I know I’m late with this post – sorry, it’s tough to think straight when you’re attacked by a menacing sickness that leaves you both mentally incapacitated and physically incapable of moving your arms. In other words, I have a cold.
Plus I’m tackling The Hunger Games. And I have to say, reading about little kids killing themselves in ginormous arenas makes everything else in life seem less trivial.
Of course, last night I sat on the edge of my seat as the Jazz delivered another one of their helter skelter performances, and ultimately beat Portland 102-97.
Seriously, could the Jazz be any more pain-inducing? Watching them is akin to eating an ultimate bacon cheeseburger – it’s amazing, but damn, it’s probably gonna kill me someday.
Here’s how the game went: The Jazz entered Portland with a three game losing streak hanging precariously close to their heads. Naturally, Utah came out sluggish while Portland lit it up from behind the arc and eventually chiseled out a 14-point lead. The Jazz fought back (again) in the second and third quarters and even led 83-78 heading into the fourth period thanks to some sharp shooting from Paul Milsap (who finished with 31 points).
Utah came out swinging in the fourth quarter, but could not contain red-hot Wesley Matthews (33 points) and thus relinquished a seven point lead, and fell behind 97-94 with only a few minutes remaining.
Thankfully, Portland committed a couple of turnovers: first, PG Raymond Felton dribbled the ball off his foot as he tried to make a move from the top of the 3-point line; and then later Jamaal Tinsley (yes, he actually played!) stole an inbound pass, then dropped in a nice assist to Milsap under the basket who put in the easy deuce. Just like that, Utah walked away with a much needed road win that keeps them in playoff contention.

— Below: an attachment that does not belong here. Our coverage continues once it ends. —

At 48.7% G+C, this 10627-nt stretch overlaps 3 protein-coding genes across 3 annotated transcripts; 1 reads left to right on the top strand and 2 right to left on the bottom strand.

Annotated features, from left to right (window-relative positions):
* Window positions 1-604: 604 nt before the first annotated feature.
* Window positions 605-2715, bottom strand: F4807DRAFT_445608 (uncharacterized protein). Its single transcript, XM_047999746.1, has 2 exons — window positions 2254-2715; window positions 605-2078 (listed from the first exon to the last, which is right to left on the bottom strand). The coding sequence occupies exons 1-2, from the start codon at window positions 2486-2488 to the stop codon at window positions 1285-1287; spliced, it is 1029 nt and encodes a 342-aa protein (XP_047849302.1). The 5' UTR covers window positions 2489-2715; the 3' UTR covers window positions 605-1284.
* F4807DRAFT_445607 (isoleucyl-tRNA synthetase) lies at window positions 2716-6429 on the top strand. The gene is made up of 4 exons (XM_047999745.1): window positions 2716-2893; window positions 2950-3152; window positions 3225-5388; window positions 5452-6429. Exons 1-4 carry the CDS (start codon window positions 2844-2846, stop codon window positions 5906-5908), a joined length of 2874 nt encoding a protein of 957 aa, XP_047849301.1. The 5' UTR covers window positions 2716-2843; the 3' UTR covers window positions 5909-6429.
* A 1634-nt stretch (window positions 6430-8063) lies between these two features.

What’s with the lineup?
Utah tried something different last night, something I was fairly impressed with: they moved Milsap to small forward (like they said they’d do all season) and put Derrick Favors in at power forward and Big Al in at center. Smart move. That gave Milsap more flexibility and more touches on the ball; Favors could work alongside somebody other than his ailing bench buddy Enes Kanter, and Big Al didn’t have to exert so much energy on the boards.
Not too shabby, Corbin.
I must say this moved impressed me, even as the Jazz looked like they lost the game. The lineup provides athleticism, size and strength. Plus it keeps CJ on the bench, where he belongs at this point (especially during road games).
In the negative column, Big Al played terribly, admitting as much in his post game interviews. He scored 13 points off 6-of-17 shooting, and made some costly decisions down the stretch – one of his missed shots even made Corbin go into a swearing, Jerry Sloan-induced rage (at least it looked that way, particularly when assistant coach Scott Layden looked completely taken aback by the blow up). During one instance, Tinsley lost the ball, but recovered it in the ensuing panic at half-court, lobbed a pass to Big Al who had four options: A) Pass it to a wide open Gordy, B) Hold onto the ball, and reset the play, C) Put the ball on the floor and try to draw a foul, or D) Jack up one of his patented putt-shots from 10-feet away with 18-seconds remaining on the shot clock. Guess which one he chose?
For the Jazz to move forward, Big Al needs to realize it’s not his responsibility to carry the team on his back. I don’t mind some of the shots he takes, but when he does so in a one dimensional manner (IE, not looking to pass no matter the circumstance), that’s when my tolerance level for him drops considerably. Big Al plays best when he and Gordy run the two-man scheme, draw defenses and then kick the ball to cutting players in the paint, or drive when the defense fails to close in. When Big Al keeps his head up, he HELPS the Jazz win games. When he turns his back to the basket and pads his stats (no matter his intentions), he’s as volatile a threat as the opposing team.